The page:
Saturday, January 07, 2006
Silvered Æ antoninianus, Gallienus, Antioch, Göbl 1651a
GALLIENVS AVG, Radiate draped cuirassed bust right | PROVIDENTIA AVG, Mercury standing left, holding caduceus right and purse left. VIIC· in exergue.
Also Cohen 877 (no mint assignment), RIC 619, "holding baton and cornucopiae" (mint of Asia), cf. Sear RCV III 10336 (VIIC· in exergue) (Antioch).
While the coin was minted in or around 265 CE, between Cohen in 1880's, RIC in 1927, Göbl in 2000 and Sear in 2005, knowledge has increased recently.
Friday, January 06, 2006
Billon stater, Bosporus Kingdom, Rheskuporis, MacDonald 611/3
BACIΛEωC PHCKOYΠOP[IΔOC], Laureate bust of Rheskuporis IV(V) right | Laureate bust of Roman emperor right, globe in right field., ΘμΦ (dynastic year 549 = 252-253 CE) beneath. (This was produced in a transitional year, and it's not obvious which emperor was intended.)
It's not certain how many kings Rheskuporis the Bosporus kingdom had, so while we know which king this was issued for, numbering isn't agreed on. The Roman emperor in 252 and the beginning of 253 was Trebonianus Gallus, so this probably isn't meant as Valerian or Gallienus, but "generic Roman Emperor" is probably the most accurate description.
Thursday, January 05, 2006
Silvered Æ antoninianus, Gallienus, Antioch, Göbl 1617l
GALLIENVS AVG, Radiate draped cuirassed bust right | VIRTVS AVG, Mars standing left, holding spear right, leaning on shield left. Crescent in left field.
Antioch minted a complex series of these, with no field marks, with a star in the left field, or in the exergue or, finally, as here, with a crescent in the left field. (Star in right coins were minted at Antioch, but not with this reverse.)
The precise significance isn't clear but, based on the use of numbers at other mints, these probably mark which workshop, and which official, was responsible for the coin to allow discrepancies to be addressed.
Wednesday, January 04, 2006
IMP NVMERIANVS P F AVG, Radiate draped cuirassed bust right | PROVIDENT AVGG, Providentia standing left, holding cornucopia with left hand. In right, ears of grain over modius. VXXI in exergue.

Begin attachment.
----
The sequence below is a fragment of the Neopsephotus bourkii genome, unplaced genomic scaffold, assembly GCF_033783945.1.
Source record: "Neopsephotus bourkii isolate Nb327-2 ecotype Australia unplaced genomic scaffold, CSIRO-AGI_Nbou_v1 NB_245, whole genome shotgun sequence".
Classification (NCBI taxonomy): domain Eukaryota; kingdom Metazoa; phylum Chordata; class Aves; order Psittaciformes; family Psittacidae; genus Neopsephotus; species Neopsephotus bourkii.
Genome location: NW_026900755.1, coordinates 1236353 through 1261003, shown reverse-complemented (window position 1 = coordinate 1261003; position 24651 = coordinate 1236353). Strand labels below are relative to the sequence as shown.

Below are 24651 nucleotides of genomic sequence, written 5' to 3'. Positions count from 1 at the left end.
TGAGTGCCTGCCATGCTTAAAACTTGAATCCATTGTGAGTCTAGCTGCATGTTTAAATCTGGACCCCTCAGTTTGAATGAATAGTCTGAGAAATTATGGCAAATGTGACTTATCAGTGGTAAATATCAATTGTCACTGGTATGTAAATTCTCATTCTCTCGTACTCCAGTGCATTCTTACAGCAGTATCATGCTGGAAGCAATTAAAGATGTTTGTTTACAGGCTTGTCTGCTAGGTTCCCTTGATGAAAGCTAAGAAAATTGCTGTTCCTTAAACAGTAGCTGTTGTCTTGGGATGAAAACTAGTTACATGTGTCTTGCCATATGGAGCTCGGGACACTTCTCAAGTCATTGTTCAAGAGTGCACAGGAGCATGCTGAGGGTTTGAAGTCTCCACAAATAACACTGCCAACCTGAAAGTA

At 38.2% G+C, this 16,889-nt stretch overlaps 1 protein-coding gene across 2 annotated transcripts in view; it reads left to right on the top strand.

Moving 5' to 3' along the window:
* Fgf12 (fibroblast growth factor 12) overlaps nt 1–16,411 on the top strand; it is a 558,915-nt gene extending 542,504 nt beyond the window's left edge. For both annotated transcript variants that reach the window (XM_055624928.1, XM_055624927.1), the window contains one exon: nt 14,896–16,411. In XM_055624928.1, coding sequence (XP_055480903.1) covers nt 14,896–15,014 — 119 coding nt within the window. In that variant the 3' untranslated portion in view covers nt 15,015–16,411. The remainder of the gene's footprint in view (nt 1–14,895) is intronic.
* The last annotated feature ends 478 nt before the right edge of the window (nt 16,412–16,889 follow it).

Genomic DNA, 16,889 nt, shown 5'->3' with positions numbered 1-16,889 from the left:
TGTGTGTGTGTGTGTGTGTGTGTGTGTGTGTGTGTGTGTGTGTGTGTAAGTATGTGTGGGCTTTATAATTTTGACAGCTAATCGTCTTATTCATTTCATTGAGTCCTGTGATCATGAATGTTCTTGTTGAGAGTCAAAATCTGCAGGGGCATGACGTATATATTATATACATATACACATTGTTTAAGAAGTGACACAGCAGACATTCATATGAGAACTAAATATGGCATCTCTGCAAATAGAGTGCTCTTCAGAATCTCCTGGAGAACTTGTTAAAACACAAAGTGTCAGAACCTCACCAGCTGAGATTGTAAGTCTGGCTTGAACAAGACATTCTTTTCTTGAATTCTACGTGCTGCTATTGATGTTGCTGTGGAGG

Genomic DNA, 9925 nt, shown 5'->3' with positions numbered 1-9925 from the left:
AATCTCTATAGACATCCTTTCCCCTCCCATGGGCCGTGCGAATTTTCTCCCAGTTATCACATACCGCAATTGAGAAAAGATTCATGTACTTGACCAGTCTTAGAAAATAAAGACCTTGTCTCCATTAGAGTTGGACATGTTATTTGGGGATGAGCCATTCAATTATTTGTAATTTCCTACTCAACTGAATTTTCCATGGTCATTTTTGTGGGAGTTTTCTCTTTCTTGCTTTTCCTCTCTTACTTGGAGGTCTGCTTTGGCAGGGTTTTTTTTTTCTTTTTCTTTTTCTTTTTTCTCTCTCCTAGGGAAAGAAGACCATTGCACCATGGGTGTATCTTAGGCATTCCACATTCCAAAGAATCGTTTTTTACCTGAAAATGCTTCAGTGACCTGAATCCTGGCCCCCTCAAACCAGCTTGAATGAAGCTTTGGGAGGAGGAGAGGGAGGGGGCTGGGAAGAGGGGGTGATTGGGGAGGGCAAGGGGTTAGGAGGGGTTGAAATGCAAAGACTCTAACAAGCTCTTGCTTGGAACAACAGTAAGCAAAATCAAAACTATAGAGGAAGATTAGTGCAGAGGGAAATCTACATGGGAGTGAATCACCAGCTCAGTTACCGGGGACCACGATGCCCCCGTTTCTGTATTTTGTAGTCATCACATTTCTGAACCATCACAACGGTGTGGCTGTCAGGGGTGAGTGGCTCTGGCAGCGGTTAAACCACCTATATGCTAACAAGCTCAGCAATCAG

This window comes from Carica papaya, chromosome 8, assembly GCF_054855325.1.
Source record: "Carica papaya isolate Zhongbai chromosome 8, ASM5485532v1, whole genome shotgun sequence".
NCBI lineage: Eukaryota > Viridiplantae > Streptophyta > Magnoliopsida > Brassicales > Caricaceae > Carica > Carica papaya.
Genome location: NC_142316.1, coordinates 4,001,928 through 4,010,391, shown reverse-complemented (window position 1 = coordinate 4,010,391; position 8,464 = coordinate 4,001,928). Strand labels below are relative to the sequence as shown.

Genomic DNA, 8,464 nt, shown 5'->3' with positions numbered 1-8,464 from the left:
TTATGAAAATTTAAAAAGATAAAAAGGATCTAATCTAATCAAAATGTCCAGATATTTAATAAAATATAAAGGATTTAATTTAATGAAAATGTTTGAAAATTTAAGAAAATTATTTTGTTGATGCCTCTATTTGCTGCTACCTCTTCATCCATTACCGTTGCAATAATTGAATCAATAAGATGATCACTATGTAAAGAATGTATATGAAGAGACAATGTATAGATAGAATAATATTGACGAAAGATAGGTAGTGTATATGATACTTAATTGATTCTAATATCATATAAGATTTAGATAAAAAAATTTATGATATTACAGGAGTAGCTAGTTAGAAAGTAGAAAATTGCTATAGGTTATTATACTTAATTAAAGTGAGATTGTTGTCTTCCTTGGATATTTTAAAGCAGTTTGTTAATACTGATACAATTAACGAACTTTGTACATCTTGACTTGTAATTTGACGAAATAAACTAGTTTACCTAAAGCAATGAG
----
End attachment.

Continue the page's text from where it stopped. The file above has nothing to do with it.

Marcus Aurelius Numerianus was the younger son of Carus and was raised to Augustus only after the death of his father.
Numerian is remembered more for his death than his life: his father-in-law, the Praetorian prefect Arrius Aper concealed knowledge of Numerian's death (in which Aper may have had a hand) by closing his body in a litter, until the stench of the rotting body became overwhelming.
Ticinum today is Pavia, Italy. It began minting Imperial coins under Aurelian.
Tuesday, January 03, 2006
Æ tetradrachm, Alexandria, Valerian, Emmett 3713(6)
A K Π ΛI OVAΛEPIANOC EVEVC, Laureate draped cuirassed bust right | LS, Nike flying right, holding wreath and palm. Regnal year across fields.
I like the way Nike flies while standing with her skirt billowing out, it makes me think of Morticia Adams.
Monday, January 02, 2006
AR antoninianus, Gallienus, Köln, Göbl 870l
GALLIENVS·P·F·AVG, Radiate cuirassed bust right | IOVI VICTORI, Statue of Jove standing left, holding Victory in right hand and scepter in left, all on large pedestal marked IMP / C E S.
There's another, less common, variant with IOVI VICTORI on the column and the legend GALLIENVS CVM EXEC SVO (an abbreviated Gallienus and his army) so the inscription on the column here is taken to mean The general and his army. I don't know of anything quite like it on any other Roman coin.
Sunday, January 01, 2006
Æ34, Sagalassus in Pisidia, Valerian, SNG Copenhagen 214
[AV K Π Λ OVAEPIANOC], Laureate draped cuirassed bust right, I before | [CAΓA]_ΛAC_CEUN ΠP_Ω_TH ΠICIΔΩN, Temple of the Dioscouri.
Castor and Pollux, the Dioscouri.
The legend on the reverse informs us that Sagalassus is the foremost city of Pisidia.